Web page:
One by one, the dignitaries stepped up to the stage. Teva Pharmaceuticals CEO Israel Makov, Delek Automotive chief Gil Agmon, Harel Insurance Investments manager Yair Hamburger, Clal Industries and Investments CEO Avigdor Kaplan, and Lipman Electronic Engineering leader Isaac Angel came to take certificates of appreciation from the Tel Aviv Stock Exchange, which was honoring the management of the five companies that created the greatest value for shareholders in the last decade.
The certificates were a nice touch as the TASE celebrated its 50th birthday. After all, that is its main purpose, even if many forget it - to create real value for investors over the long run.
Most of the best performers on the TASE, vis-a-vis share price, are companies with excellent, creative, ambitious management that sometimes also excel at relations with shareholders belonging to the general public. There are also plenty of companies whose business is flourishing, yet most of the profits go straight to the management or substantial shareholders.
Yet the list of the 10 companies that created the greatest value for shareholders in the last decade does not tell the real story of the TASE, or of the Israeli economy. Nor do the speeches delivered by their beaming managers. What is the real story?
1. Teva Pharmaceuticals (TASE, Nasdaq:TEVA) is the biggest creator of value on the market, with a yield of 606 percent and a market value of NIS 66.5 billion. But the truth is that the giant drugmaker doesn't belong there, it belongs in an entirely different league. In the last decade, Teva drummed up more than NIS 50 billion. Take the amount generated by all the other big manufacturers listed on the TASE, multiply it by three and Teva still generated more.
The sad truth is that Teva is the exception that attests to the rule; it has nothing in common with the local exchange or the Israeli economy.
Teva may be registered on the TASE, but the majority of its shareholders and operations have long been located elsewhere, in New York. Companies of Teva's league cannot afford to settle for trading in Tel Aviv.
2. Delek Automotive (TASE:DLEA) hasn't created billions in value like Teva, but behind its 875 percent yield in the last decade, or 26.3 percent in annual terms, stands a story of first-rate management. Gil Agmon took a small vehicle agency and turned it into a tremendous profit machine, even though the brand it imports, Mazda, hasn't done particularly well in these 10 years.
Yet it is disappointing that the company that generated the highest yield on the stock market in the last decade is a car importer. With all due respect to the field, car import isn't a sector that contributes real value to the economy. The value Agmon created is mainly value that the other car importers lost. Moreover, most major car importers in Israel don't make much over the years, mainly because of the sector's structure, where their profits are mainly from spare parts, at the expense of consumers.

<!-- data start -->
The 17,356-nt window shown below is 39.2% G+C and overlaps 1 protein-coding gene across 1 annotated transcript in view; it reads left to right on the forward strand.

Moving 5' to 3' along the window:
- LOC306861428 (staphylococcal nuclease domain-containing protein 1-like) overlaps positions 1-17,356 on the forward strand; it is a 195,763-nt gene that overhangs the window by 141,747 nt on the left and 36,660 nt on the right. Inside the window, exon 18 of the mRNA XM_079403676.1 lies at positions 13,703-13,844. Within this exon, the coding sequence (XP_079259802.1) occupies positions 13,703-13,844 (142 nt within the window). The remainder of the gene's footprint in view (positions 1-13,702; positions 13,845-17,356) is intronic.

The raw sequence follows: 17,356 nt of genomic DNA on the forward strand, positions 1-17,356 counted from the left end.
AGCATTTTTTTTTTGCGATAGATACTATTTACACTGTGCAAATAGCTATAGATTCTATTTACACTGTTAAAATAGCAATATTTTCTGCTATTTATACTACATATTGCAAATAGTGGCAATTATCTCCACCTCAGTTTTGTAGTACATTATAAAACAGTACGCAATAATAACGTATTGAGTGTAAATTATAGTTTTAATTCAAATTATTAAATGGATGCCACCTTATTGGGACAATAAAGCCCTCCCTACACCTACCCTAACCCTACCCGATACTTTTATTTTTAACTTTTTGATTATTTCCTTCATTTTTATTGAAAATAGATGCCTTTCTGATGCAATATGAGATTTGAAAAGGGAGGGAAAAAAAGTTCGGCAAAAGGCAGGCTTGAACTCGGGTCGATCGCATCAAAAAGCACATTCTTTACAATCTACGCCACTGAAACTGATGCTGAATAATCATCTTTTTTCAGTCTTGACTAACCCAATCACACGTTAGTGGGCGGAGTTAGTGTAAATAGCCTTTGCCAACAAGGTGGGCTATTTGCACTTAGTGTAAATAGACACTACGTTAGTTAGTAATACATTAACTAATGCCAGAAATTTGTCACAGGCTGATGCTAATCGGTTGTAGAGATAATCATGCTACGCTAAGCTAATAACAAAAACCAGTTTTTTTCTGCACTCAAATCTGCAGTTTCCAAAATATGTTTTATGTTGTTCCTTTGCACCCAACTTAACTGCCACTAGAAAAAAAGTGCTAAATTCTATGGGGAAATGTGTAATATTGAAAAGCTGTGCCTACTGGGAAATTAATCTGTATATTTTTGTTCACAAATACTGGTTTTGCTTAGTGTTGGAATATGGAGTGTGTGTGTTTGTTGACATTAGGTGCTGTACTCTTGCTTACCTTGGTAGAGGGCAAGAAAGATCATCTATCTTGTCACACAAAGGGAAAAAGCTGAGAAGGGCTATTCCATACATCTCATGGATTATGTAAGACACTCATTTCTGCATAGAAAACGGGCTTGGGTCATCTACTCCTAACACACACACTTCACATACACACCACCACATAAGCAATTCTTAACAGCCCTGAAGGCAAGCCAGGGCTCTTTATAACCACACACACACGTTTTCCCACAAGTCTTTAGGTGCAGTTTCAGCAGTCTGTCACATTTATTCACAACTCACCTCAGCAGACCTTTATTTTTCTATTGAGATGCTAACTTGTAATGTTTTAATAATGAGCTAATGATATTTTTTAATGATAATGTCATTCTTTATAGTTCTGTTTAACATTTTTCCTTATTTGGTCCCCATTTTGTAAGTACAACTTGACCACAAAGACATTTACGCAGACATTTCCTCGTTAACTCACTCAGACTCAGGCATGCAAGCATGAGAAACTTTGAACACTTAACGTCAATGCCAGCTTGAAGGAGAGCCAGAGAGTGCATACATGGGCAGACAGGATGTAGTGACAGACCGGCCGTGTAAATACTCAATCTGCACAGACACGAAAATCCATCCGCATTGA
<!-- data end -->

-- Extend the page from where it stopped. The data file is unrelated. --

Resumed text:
3. If Yair Hamburger of Harel Insurance Investments (TASE:HARL1) was the only representative of the insurance sector on the list, one could settle for admiring how he took a bitty little agency, floated it 20 years back, and turned it into a half-billion dollar investment powerhouse, enriching shareholders, managers and interested parties as he roared along.
Asked to sum up the secret of his success in two sentences, Hamburger formulated an interesting explanation in one: "The group managers, which are the secret of our success, managed to channel the needs of their egos from themselves to success." Short and sweet, sharp as a razor.
Though Harel has achieved a real yield of 153 percent over the decade, bringing it to third place, we cannot ignore the fact that the Top 10 list has three more insurance companies: Clal Insurance (TASE:CLIS), Menorah Holdings 1 (TASE:MORA1) and The Israel Phoenix Assurance Company (TASE:PHOE).
Meaning, there's something to be said for the sector. And if you keep an eye on the insurance business, you know what it is - the life insurance business has been gorging itself for years as the government allowed it to charge the public insanely high premiums, while concealing the true level of their take.
4. The true story of value creation on the TASE does not lie in some celebratory brochure the exchange publishes for its birthday. That truth lies in the value that the entire exchange generated.
In the period the TASE checked, from December 1993 to September 2003, the TA-100 index generated an aggregate dollar yield of 37 percent. In the same period, the S&P-500 generated 125 percent.
In the TASE's defense, one could say the examination began in December 1993, when the market was booming, so it began from an unfairly high point. But even if you change the dates to the start of 1993, extending through the start of 2003, you get very measly results, indeed. The TA-100 index generated minus 12 percent while Wall Street generated 95 percent, because of outperformance of Wall Street companies, where the average return on equity was double that achieved by Israeli companies.
5. Maybe Kobi Abramov, of the TASE's research department, should carry out another study. How much value did the TASE generate for shareholders over 5, 10, 20 and 30 years, compared with leading markets in Europe and the United States?
Then Abramov, an economist, can explain why the TASE management, which is supposed to take care of the interest of Israeli investors, strongly supports maintaining skewed taxation rates on investments here and abroad. It is that very difference, the low tax on gains made at home, that strongly gives Israelis incentives to choose the local exchange, even though it has such difficulty generating value over time.
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